By the time we get to $25,000 we have passed the truly "working poor" but we are still caught in the "working near-poor" or "the struggling workers". A light tax rate of about 5% for the next $15,000 of income will begin paying for government without unduly burdening these people. That puts the 5% tax bracket at $25,000 to $40,000.

The idea of having tax brackets is that people at similar income levels have similar problems. The next income bracket should be much wider as we are actually dealing with the lower middle class here. The 15% tax bracket should reach all the way to $100,000. Raise it to 20% from $100,000 to $300,000, then 25% from $300,000 to $500,000. After that, we are no longer talking about people who are struggling in any real meaning of the word. We are past the middle class and reaching into the upper classes.

We are also getting to the areas where people can be taxed steeply and not be hurt. From $500,000 to $1 million the tax rate should rise to 35%. From $1 million to $10 million, it should be 45%. Over $10 million, it should be 55%.

We also have to redefine "income" as being any money that enters your control during the year. It isn't just what you get paid - it's the value of the stock options and loans against them that CEOs use to avoid paying taxes. It's the value of a second home rented to your company rather than them renting you a hotel room. If you didn't have it at the beginning of the year, and it came into your possession during the year, it was income for you. There is no reason why some people should be advantaged to have a portion of their income exempt while those who make less have to pay tax on all of theirs. Wealth should not go hand in hand with avoiding taxation.

I spent a good bit of time over the last several years searching for numbers, tracking exemption values, adding up different levels of income, finding percentages actually paid, and a lot more. What I found is that a plan like this - the actual numbers have to be fudged a bit to make them work perfectly - actually brings in the same or more money for the government and allows the vast majority of people to pay less tax. At the very least, it creates a system where a person can raise a family honestly without having to hide assets.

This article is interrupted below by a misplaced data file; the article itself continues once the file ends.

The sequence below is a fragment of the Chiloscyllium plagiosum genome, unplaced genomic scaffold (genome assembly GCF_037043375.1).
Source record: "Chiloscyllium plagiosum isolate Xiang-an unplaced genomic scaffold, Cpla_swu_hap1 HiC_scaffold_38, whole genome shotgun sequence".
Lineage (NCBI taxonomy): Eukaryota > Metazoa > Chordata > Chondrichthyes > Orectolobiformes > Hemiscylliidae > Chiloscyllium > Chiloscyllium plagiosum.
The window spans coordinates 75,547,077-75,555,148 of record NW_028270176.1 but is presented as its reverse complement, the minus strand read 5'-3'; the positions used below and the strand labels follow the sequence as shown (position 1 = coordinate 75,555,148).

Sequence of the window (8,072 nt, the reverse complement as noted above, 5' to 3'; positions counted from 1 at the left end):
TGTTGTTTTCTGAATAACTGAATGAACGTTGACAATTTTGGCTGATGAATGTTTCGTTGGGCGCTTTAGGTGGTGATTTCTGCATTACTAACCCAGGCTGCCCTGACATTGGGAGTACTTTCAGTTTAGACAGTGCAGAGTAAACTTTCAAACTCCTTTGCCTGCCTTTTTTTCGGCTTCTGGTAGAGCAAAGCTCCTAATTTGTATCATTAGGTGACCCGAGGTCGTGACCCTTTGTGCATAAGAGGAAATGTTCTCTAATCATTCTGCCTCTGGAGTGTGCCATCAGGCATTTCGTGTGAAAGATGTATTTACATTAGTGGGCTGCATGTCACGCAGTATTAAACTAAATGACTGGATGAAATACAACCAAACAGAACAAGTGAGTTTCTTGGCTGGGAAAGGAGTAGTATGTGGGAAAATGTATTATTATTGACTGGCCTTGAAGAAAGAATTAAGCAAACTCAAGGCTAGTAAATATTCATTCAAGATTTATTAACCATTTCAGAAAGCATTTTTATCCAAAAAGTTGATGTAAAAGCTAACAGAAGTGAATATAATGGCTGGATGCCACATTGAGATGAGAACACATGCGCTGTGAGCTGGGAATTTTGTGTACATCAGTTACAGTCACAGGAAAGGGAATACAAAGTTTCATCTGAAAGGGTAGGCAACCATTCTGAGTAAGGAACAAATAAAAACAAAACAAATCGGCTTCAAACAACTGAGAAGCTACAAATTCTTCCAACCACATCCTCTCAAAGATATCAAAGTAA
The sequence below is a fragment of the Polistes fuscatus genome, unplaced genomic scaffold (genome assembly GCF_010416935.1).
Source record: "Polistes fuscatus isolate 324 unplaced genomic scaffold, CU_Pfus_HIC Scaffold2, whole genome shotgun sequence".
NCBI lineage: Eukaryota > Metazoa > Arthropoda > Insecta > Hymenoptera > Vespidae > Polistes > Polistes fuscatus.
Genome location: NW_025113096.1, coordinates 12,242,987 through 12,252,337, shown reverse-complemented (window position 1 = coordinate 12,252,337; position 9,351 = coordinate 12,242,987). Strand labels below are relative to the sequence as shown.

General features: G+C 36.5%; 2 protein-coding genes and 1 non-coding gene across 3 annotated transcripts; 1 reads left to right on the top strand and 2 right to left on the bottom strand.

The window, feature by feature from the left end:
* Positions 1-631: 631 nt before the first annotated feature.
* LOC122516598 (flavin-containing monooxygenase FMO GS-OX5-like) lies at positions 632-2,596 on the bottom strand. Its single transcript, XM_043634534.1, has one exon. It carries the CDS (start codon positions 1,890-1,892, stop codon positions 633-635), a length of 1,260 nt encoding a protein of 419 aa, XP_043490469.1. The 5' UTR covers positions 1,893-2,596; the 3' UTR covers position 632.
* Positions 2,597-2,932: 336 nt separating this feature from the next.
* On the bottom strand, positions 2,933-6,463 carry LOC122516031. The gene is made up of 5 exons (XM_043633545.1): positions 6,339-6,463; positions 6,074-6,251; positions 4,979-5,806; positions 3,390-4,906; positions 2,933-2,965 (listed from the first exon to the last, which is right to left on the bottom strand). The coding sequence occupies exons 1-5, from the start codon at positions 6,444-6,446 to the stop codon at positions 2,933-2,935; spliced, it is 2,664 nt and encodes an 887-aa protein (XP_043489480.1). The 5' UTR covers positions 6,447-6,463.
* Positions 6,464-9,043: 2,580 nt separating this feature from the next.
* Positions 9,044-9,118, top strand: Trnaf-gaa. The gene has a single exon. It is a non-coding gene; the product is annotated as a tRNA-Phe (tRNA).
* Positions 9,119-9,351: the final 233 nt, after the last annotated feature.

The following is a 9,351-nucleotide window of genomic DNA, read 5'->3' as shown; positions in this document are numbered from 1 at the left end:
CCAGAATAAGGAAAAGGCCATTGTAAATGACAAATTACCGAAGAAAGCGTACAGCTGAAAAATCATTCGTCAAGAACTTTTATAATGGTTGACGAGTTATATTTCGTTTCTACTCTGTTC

So it soaks the rich - guilty as charged. Honestly, that's the whole plan. When a CEO takes $250 million in compensation - plus more in unvalued compensations - they screw every single one of the company's employees and customers.

The biggest reason why the growth of incomes for the wealthy was held down from 1967 to 1980 was an income tax structure that punished people for being greedy. It discouraged usury in the boardroom. It encouraged even the wealthiest to live a thrifty life - to save for things they wanted rather than simply take the money and run. Ronald Reagan changed that.

Ronald Reagan has, upon occassion, been called a man of God and character and an Evangelical Christian. What God calls for greater injustice in society? What God says, "Turn your back on the poor and ensure the wealthy never even have to look at them." What tenet of Evangelical doctrine says, "Tax cuts are holy - covet thy money and zealously sneer at those with less."

Ronald Reagan was many things - but he did not save the economy - falling oil prices and the actions of Paul Volker did that. He did not bring down the Soviet Union - internal corruption, privateering, and greed did that. He did not make it safe to be American - the world was less safe when he left office because of his policies (particularly in South America). He did make it safe to hate poor people. He did make wed Calvinist doctrine into economic policy. He showed us that our eyes can indeed never be satisfied and our destruction can never be filled.

He showed us how to build ourselves a Hell - using only a tax policy.